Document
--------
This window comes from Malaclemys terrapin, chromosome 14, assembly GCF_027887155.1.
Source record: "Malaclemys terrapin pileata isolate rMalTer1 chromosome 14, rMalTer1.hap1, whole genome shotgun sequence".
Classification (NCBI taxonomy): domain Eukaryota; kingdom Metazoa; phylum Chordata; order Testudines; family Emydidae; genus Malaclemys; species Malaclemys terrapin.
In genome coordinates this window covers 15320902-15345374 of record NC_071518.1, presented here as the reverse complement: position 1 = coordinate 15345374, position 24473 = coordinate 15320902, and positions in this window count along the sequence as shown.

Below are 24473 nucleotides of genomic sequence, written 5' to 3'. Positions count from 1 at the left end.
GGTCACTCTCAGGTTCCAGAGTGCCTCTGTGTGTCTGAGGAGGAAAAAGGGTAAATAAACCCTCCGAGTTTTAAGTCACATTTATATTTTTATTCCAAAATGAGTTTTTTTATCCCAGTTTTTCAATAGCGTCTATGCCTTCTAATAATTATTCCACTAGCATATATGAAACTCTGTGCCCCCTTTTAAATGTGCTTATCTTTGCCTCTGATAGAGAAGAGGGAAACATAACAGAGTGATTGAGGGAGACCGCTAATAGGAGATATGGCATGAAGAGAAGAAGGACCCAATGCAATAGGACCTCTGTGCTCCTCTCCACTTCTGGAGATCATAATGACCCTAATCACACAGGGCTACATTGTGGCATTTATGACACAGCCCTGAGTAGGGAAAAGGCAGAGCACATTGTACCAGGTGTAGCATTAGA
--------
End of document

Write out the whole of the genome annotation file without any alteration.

This window comes from Malaclemys terrapin, chromosome 14, assembly GCF_027887155.1.
Source record: "Malaclemys terrapin pileata isolate rMalTer1 chromosome 14, rMalTer1.hap1, whole genome shotgun sequence".
Classification (NCBI taxonomy): domain Eukaryota; kingdom Metazoa; phylum Chordata; order Testudines; family Emydidae; genus Malaclemys; species Malaclemys terrapin.
In genome coordinates this window covers 15320902-15345374 of record NC_071518.1, presented here as the reverse complement: position 1 = coordinate 15345374, position 24473 = coordinate 15320902, and positions in this window count along the sequence as shown.

Below are 24473 nucleotides of genomic sequence, written 5' to 3'. Positions count from 1 at the left end.
GGTCACTCTCAGGTTCCAGAGTGCCTCTGTGTGTCTGAGGAGGAAAAAGGGTAAATAAACCCTCCGAGTTTTAAGTCACATTTATATTTTTATTCCAAAATGAGTTTTTTTATCCCAGTTTTTCAATAGCGTCTATGCCTTCTAATAATTATTCCACTAGCATATATGAAACTCTGTGCCCCCTTTTAAATGTGCTTATCTTTGCCTCTGATAGAGAAGAGGGAAACATAACAGAGTGATTGAGGGAGACCGCTAATAGGAGATATGGCATGAAGAGAAGAAGGACCCAATGCAATAGGACCTCTGTGCTCCTCTCCACTTCTGGAGATCATAATGACCCTAATCACACAGGGCTACATTGTGGCATTTATGACACAGCCCTGAGTAGGGAAAAGGCAGAGCACATTGTACCAGGTGTAGCATTAGA